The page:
Marker Title: Denny Cemetery
City: Bluff Dale vicinity
Year Marker Erected: 1983
Marker Location: 1 mile east of Bluff Dale on US 377.
Marker Text: Alfred W. Denny (d. 1877) came to Texas in 1853, settling
first in Clarksville, and then moving to Weatherford in 1860. During
the Civil War (1861-65) Denny served in a Ranger unit stationed at Stephenville
that guarded Texas' western frontier. In 1867 he bought 320 acres, which
included the site where he was later interred. There are 17 known gravesites
of family members in the Denny Cemetery, including Denny's wife Mary
Elizabeth and infant grandson Walter Calloway Baldwin, who was killed
by a horse in 1879. The burial ground was restored in 1982. (1983)
Marker Title: Doublin Inn
Year Marker Erected: 1971
Marker Location: SW end of Cottonwood St., old part (dirt road),facing
railroad tracks, Dublin.
Marker Text: Site of pioneer outcry: "Indians a-coming! Double
in!" Built by Alex Dobkins when his family and kin settled here
on fertile land bought (1846) by J.R. Holland, his father-in-law. House
was a stand on Fort Worth-to-Yuma stage line; also a fort until Indian
raids ceased, about 1870. Recorded Texas Historic Landmark - 1971
Marker Title: Erath County Courthouse
Address: 100 Washington
Year Marker Erected: 1963
Marker Location: Corner of Washington and Graham.
Marker Text: Founded in 1854 and named for early settler and land donor
John M. Stephen, the town of Stephenville became county seat when Erath
County was created in 1856. The first county courthouse, a wood frame
structure built in 1856, was destroyed by fire in 1866. By 1890 Erath
County was experiencing an economic boom. The railroad had reached this
area in 1889, and local business increased as shipping opportunities
improved. County commissioners called for bids to design a new courthouse
in 1891. J. Riely Gordon submitted the winning design. The construction
contract was awarded to S.A. Tomlinson of Fort Worth. Gordon, who became
a nationally known architect, had designed two earlier buildings on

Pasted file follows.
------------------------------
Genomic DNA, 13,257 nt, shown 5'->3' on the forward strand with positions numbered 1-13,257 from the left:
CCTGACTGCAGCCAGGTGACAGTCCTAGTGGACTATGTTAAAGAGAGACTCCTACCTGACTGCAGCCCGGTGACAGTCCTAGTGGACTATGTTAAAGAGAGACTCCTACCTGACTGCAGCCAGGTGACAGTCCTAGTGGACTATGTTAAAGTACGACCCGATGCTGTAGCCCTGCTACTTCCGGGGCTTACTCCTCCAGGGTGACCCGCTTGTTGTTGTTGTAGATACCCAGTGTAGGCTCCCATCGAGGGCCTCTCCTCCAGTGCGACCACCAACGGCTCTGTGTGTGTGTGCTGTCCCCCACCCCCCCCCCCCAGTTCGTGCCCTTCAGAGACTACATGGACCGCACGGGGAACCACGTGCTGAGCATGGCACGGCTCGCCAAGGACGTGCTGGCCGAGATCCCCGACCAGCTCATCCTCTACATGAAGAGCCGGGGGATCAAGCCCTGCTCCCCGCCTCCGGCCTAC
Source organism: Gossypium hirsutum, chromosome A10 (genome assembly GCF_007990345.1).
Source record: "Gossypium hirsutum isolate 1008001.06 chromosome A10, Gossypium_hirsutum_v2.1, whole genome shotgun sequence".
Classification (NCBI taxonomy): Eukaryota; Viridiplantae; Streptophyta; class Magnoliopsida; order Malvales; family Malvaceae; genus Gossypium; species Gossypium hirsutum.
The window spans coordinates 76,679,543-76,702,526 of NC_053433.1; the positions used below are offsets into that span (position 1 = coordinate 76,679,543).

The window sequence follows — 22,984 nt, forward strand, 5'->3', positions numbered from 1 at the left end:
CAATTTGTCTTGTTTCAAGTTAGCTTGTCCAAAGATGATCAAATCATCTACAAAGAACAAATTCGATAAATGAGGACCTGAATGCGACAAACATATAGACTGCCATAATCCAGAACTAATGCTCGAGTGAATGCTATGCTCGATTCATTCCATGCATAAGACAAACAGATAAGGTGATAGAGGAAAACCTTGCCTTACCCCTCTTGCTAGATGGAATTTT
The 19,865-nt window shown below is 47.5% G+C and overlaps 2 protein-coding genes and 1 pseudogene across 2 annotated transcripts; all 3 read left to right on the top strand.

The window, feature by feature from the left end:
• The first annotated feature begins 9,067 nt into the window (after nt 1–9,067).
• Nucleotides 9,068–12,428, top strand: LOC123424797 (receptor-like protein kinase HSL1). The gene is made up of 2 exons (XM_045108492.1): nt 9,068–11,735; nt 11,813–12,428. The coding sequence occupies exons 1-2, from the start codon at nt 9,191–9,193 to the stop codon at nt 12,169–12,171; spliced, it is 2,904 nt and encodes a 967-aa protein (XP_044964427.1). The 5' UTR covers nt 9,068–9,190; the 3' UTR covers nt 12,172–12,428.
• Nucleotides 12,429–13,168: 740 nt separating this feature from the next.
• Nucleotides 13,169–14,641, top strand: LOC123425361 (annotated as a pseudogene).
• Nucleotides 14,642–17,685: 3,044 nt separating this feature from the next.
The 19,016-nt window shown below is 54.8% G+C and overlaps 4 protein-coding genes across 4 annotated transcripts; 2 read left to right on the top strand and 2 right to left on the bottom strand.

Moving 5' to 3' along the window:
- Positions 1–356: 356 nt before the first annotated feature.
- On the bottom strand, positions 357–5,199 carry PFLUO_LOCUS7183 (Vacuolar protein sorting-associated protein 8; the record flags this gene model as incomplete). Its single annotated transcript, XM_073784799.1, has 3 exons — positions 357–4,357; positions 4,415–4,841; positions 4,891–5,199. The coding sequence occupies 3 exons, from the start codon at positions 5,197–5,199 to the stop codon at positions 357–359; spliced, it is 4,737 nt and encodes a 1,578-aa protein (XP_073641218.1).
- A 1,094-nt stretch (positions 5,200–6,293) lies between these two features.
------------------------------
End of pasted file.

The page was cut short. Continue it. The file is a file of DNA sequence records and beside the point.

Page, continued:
the town square (the First National Bank and the Crow Opera House).
He is well known for his Texas courthouse designs. A distinctive rendition
of the Romanesque Revival style, this courthouse, completed in 1892,
features striking use of locally-quarried limestone accented with Pecos
sandstone. A 1988 restoration project included the addition of an adjacent
courthouse annex. The central clock tower of the historic courthouse
has been the most prominent feature of the surrounding landscape for
more than a century. Recorded Texas Historic Landmark - 1963
Marker Title: Thurber
Year Marker Erected: 1969
Marker Location: Smokestack Park area on northeast corner of I-20 and
FM 108, Thurber.
Marker Text: Most important mine site in Texas for 30 years. Coal here,
probably known to Indians, was "discovered" in 1886 by W.
W. Johnson, who with his brother Harvey sold out to Texas and Pacific
Coal Company in 1888. (T. and P. Coal Company provided fuel for the
Texas and Pacific Railroad, but was independently owned.) Town was named
for H.K. Thurber, friend of T. and P. Coal Company founders. Most dynamic
firm member was Robert D. Hunter (1833-1902), developer of 7 of 15 mines.
Next president was E.L. Marston, Hunter's son-in-law, who left mining
largely to William K. Gordon (1862-1949), an engineer who brought daily
output to 3,000 tons. Then in 1917, Gordon (backed by management of
coal company) was primarily responsible for discovery of Ranger oil
field, 20 miles west. Adoption of oil- burning railway locomotives cut
demand for coal. Last mine here closed in 1921, and the 10,000 or more
inhabitants of Thurber began to move away. The coal firm changed its
name to Texas Pacific Coal and Oil Company and was sold in 1963 to Joseph
E. Seagram and Sons, Inc., for $277,000,000.00. Renamed Texas Pacific
Oil Company, it is now one of largest independent domestic energy suppliers.
Much coal (by estimate 127,000,000 tons) remains underground. (1969)